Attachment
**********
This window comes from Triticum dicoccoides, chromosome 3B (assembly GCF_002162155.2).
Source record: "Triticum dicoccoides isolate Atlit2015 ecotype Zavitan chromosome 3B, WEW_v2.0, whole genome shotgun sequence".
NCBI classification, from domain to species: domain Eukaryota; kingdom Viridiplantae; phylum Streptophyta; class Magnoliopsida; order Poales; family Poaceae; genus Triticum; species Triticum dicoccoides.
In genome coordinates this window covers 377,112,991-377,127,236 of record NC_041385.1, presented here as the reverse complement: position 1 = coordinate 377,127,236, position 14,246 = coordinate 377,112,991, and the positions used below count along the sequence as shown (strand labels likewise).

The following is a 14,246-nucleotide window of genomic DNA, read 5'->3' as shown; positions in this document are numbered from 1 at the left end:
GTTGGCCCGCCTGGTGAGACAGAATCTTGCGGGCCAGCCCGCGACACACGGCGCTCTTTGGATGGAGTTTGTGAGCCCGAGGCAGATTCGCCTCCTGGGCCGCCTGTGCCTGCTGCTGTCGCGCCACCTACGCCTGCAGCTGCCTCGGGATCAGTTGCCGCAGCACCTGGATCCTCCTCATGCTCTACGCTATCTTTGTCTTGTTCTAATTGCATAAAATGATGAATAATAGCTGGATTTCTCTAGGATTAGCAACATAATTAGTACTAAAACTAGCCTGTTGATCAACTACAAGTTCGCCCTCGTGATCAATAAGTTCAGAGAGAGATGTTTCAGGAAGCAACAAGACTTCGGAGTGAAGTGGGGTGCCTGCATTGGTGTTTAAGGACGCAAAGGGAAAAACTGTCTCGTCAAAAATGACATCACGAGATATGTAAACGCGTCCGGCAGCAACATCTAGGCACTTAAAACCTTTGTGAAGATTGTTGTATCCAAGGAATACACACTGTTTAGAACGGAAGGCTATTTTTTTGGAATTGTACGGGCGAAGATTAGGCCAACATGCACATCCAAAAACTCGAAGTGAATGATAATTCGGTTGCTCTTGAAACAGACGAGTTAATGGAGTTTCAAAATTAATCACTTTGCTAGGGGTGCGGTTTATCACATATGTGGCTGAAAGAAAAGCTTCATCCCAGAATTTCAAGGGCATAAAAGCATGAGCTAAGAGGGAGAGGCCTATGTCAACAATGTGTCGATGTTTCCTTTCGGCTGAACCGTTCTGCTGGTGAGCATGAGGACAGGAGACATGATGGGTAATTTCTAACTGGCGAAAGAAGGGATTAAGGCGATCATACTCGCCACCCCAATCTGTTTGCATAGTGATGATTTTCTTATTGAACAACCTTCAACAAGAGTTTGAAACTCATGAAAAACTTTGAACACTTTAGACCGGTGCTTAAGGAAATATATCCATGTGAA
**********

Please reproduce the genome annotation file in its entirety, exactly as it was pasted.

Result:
This window comes from Triticum dicoccoides, chromosome 3B (assembly GCF_002162155.2).
Source record: "Triticum dicoccoides isolate Atlit2015 ecotype Zavitan chromosome 3B, WEW_v2.0, whole genome shotgun sequence".
NCBI classification, from domain to species: domain Eukaryota; kingdom Viridiplantae; phylum Streptophyta; class Magnoliopsida; order Poales; family Poaceae; genus Triticum; species Triticum dicoccoides.
In genome coordinates this window covers 377,112,991-377,127,236 of record NC_041385.1, presented here as the reverse complement: position 1 = coordinate 377,127,236, position 14,246 = coordinate 377,112,991, and the positions used below count along the sequence as shown (strand labels likewise).

The following is a 14,246-nucleotide window of genomic DNA, read 5'->3' as shown; positions in this document are numbered from 1 at the left end:
GTTGGCCCGCCTGGTGAGACAGAATCTTGCGGGCCAGCCCGCGACACACGGCGCTCTTTGGATGGAGTTTGTGAGCCCGAGGCAGATTCGCCTCCTGGGCCGCCTGTGCCTGCTGCTGTCGCGCCACCTACGCCTGCAGCTGCCTCGGGATCAGTTGCCGCAGCACCTGGATCCTCCTCATGCTCTACGCTATCTTTGTCTTGTTCTAATTGCATAAAATGATGAATAATAGCTGGATTTCTCTAGGATTAGCAACATAATTAGTACTAAAACTAGCCTGTTGATCAACTACAAGTTCGCCCTCGTGATCAATAAGTTCAGAGAGAGATGTTTCAGGAAGCAACAAGACTTCGGAGTGAAGTGGGGTGCCTGCATTGGTGTTTAAGGACGCAAAGGGAAAAACTGTCTCGTCAAAAATGACATCACGAGATATGTAAACGCGTCCGGCAGCAACATCTAGGCACTTAAAACCTTTGTGAAGATTGTTGTATCCAAGGAATACACACTGTTTAGAACGGAAGGCTATTTTTTTGGAATTGTACGGGCGAAGATTAGGCCAACATGCACATCCAAAAACTCGAAGTGAATGATAATTCGGTTGCTCTTGAAACAGACGAGTTAATGGAGTTTCAAAATTAATCACTTTGCTAGGGGTGCGGTTTATCACATATGTGGCTGAAAGAAAAGCTTCATCCCAGAATTTCAAGGGCATAAAAGCATGAGCTAAGAGGGAGAGGCCTATGTCAACAATGTGTCGATGTTTCCTTTCGGCTGAACCGTTCTGCTGGTGAGCATGAGGACAGGAGACATGATGGGTAATTTCTAACTGGCGAAAGAAGGGATTAAGGCGATCATACTCGCCACCCCAATCTGTTTGCATAGTGATGATTTTCTTATTGAACAACCTTCAACAAGAGTTTGAAACTCATGAAAAACTTTGAACACTTTAGACCGGTGCTTAAGGAAATATATCCATGTGAA